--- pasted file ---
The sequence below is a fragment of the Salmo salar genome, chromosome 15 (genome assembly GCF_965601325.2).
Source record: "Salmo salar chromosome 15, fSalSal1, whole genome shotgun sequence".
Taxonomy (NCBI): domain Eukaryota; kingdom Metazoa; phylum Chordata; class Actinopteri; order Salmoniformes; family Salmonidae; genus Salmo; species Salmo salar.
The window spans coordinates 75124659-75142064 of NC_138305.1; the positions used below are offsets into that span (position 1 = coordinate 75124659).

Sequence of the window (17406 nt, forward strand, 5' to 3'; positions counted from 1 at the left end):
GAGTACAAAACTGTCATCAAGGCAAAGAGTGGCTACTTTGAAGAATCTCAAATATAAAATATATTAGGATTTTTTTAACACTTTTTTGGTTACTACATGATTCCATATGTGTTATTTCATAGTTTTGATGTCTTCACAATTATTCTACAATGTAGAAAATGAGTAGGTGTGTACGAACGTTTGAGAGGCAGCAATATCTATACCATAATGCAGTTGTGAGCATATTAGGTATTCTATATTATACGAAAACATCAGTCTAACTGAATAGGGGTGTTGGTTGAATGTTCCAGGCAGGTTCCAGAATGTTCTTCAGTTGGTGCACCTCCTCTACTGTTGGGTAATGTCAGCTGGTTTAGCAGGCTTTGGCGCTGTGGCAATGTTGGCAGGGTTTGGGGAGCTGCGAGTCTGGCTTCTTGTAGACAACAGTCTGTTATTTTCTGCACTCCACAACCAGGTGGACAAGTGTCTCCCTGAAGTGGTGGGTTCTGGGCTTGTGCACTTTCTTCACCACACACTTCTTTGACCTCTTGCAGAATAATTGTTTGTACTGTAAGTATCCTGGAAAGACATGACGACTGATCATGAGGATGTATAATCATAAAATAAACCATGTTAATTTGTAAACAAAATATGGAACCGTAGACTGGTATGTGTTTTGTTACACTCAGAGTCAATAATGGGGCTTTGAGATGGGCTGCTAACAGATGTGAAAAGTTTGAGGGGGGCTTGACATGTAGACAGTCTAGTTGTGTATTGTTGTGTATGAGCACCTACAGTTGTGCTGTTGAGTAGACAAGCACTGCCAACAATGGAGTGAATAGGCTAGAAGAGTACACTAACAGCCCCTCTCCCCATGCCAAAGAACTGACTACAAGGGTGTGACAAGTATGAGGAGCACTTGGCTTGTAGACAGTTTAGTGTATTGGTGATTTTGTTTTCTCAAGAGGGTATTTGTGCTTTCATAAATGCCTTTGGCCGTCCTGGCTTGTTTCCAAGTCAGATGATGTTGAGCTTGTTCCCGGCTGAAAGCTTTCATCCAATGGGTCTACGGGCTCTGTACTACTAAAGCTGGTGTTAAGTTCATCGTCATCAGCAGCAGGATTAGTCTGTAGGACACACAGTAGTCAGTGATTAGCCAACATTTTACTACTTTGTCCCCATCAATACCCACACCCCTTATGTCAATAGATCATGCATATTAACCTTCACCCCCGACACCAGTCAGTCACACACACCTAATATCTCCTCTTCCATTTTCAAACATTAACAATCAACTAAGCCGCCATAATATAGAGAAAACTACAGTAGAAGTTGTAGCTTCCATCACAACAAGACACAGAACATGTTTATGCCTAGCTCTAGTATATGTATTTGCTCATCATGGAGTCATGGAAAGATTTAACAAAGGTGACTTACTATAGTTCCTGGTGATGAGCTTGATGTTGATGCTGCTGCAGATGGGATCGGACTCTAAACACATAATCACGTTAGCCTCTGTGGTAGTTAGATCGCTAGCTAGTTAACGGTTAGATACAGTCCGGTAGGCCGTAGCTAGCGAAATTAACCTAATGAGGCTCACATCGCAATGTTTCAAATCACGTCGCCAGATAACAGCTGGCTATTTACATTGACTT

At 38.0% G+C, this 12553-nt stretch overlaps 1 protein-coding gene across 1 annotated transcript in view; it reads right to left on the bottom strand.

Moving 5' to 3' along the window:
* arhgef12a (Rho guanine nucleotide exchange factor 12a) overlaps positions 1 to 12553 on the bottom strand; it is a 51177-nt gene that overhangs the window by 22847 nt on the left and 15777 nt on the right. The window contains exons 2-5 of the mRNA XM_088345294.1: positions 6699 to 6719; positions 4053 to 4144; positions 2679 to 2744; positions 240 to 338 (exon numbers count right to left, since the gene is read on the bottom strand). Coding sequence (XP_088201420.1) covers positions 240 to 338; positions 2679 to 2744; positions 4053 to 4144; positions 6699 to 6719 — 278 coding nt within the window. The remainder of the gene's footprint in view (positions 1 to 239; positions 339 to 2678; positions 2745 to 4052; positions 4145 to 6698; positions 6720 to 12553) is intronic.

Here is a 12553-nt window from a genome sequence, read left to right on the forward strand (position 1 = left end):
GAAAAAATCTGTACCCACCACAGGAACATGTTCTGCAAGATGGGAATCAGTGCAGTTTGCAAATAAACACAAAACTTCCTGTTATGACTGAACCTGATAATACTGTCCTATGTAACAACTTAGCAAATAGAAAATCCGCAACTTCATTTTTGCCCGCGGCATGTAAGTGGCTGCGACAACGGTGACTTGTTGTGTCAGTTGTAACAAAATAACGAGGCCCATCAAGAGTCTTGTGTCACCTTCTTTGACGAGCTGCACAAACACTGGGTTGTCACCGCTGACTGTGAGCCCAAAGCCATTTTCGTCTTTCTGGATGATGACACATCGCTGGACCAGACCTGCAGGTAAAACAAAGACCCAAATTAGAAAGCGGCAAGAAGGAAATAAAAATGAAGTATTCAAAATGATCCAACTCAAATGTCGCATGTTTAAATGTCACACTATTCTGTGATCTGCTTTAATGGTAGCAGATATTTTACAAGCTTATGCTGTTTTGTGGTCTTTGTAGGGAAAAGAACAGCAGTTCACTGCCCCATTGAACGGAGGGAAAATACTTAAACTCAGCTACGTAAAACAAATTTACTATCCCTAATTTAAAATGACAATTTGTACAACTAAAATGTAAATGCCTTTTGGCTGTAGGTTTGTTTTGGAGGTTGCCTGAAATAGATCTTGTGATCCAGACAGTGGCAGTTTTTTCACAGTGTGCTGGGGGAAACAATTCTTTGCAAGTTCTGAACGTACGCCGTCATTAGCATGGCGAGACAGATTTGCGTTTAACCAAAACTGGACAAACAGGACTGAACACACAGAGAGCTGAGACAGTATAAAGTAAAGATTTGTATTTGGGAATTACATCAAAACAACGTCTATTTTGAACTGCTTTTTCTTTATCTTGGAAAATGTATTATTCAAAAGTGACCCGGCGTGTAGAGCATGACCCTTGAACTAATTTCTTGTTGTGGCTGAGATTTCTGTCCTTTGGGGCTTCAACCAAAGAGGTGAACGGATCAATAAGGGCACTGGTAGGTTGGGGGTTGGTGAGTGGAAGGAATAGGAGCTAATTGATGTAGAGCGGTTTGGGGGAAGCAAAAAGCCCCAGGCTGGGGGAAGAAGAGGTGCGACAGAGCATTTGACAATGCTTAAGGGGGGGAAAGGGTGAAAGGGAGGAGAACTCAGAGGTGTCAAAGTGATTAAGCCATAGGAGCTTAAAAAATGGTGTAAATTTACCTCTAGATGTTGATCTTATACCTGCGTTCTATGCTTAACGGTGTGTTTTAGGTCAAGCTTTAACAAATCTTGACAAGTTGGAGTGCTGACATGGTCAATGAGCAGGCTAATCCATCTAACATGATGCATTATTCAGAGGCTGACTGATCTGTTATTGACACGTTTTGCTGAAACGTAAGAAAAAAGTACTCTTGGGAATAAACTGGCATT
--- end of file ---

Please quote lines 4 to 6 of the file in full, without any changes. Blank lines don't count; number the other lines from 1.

The window spans coordinates 75124659-75142064 of NC_138305.1; the positions used below are offsets into that span (position 1 = coordinate 75124659).

Sequence of the window (17406 nt, forward strand, 5' to 3'; positions counted from 1 at the left end):
GAGTACAAAACTGTCATCAAGGCAAAGAGTGGCTACTTTGAAGAATCTCAAATATAAAATATATTAGGATTTTTTTAACACTTTTTTGGTTACTACATGATTCCATATGTGTTATTTCATAGTTTTGATGTCTTCACAATTATTCTACAATGTAGAAAATGAGTAGGTGTGTACGAACGTTTGAGAGGCAGCAATATCTATACCATAATGCAGTTGTGAGCATATTAGGTATTCTATATTATACGAAAACATCAGTCTAACTGAATAGGGGTGTTGGTTGAATGTTCCAGGCAGGTTCCAGAATGTTCTTCAGTTGGTGCACCTCCTCTACTGTTGGGTAATGTCAGCTGGTTTAGCAGGCTTTGGCGCTGTGGCAATGTTGGCAGGGTTTGGGGAGCTGCGAGTCTGGCTTCTTGTAGACAACAGTCTGTTATTTTCTGCACTCCACAACCAGGTGGACAAGTGTCTCCCTGAAGTGGTGGGTTCTGGGCTTGTGCACTTTCTTCACCACACACTTCTTTGACCTCTTGCAGAATAATTGTTTGTACTGTAAGTATCCTGGAAAGACATGACGACTGATCATGAGGATGTATAATCATAAAATAAACCATGTTAATTTGTAAACAAAATATGGAACCGTAGACTGGTATGTGTTTTGTTACACTCAGAGTCAATAATGGGGCTTTGAGATGGGCTGCTAACAGATGTGAAAAGTTTGAGGGGGGCTTGACATGTAGACAGTCTAGTTGTGTATTGTTGTGTATGAGCACCTACAGTTGTGCTGTTGAGTAGACAAGCACTGCCAACAATGGAGTGAATAGGCTAGAAGAGTACACTAACAGCCCCTCTCCCCATGCCAAAGAACTGACTACAAGGGTGTGACAAGTATGAGGAGCACTTGGCTTGTAGACAGTTTAGTGTATTGGTGATTTTGTTTTCTCAAGAGGGTATTTGTGCTTTCATAAATGCCTTTGGCCGTCCTGGCTTGTTTCCAAGTCAGATGATGTTGAGCTTGTTCCCGGCTGAAAGCTTTCATCCAATGGGTCTACGGGCTCTGTACTACTAAAGCTGGTGTTAAGTTCATCGTCATCAGCAGCAGGATTAGTCTGTAGGACACACAGTAGTCAGTGATTAGCCAACATTTTACTACTTTGTCCCCATCAATACCCACACCCCTTATGTCAATAGATCATGCATATTAACCTTCACCCCCGACACCAGTCAGTCACACACACCTAATATCTCCTCTTCCATTTTCAAACATTAACAATCAACTAAGCCGCCATAATATAGAGAAAACTACAGTAGAAGTTGTAGCTTCCATCACAACAAGACACAGAACATGTTTATGCCTAGCTCTAGTATATGTATTTGCTCATCATGGAGTCATGGAAAGATTTAACAAAGGTGACTTACTATAGTTCCTGGTGATGAGCTTGATGTTGATGCTGCTGCAGATGGGATCGGACTCTAAACACATAATCACGTTAGCCTCTGTGGTAGTTAGATCGCTAGCTAGTTAACGGTTAGATACAGTCCGGTAGGCCGTAGCTAGCGAAATTAACCTAATGAGGCTCACATCGCAATGTTTCAAATCACGTCGCCAGATAACAGCTGGCTATTTACATTGACTT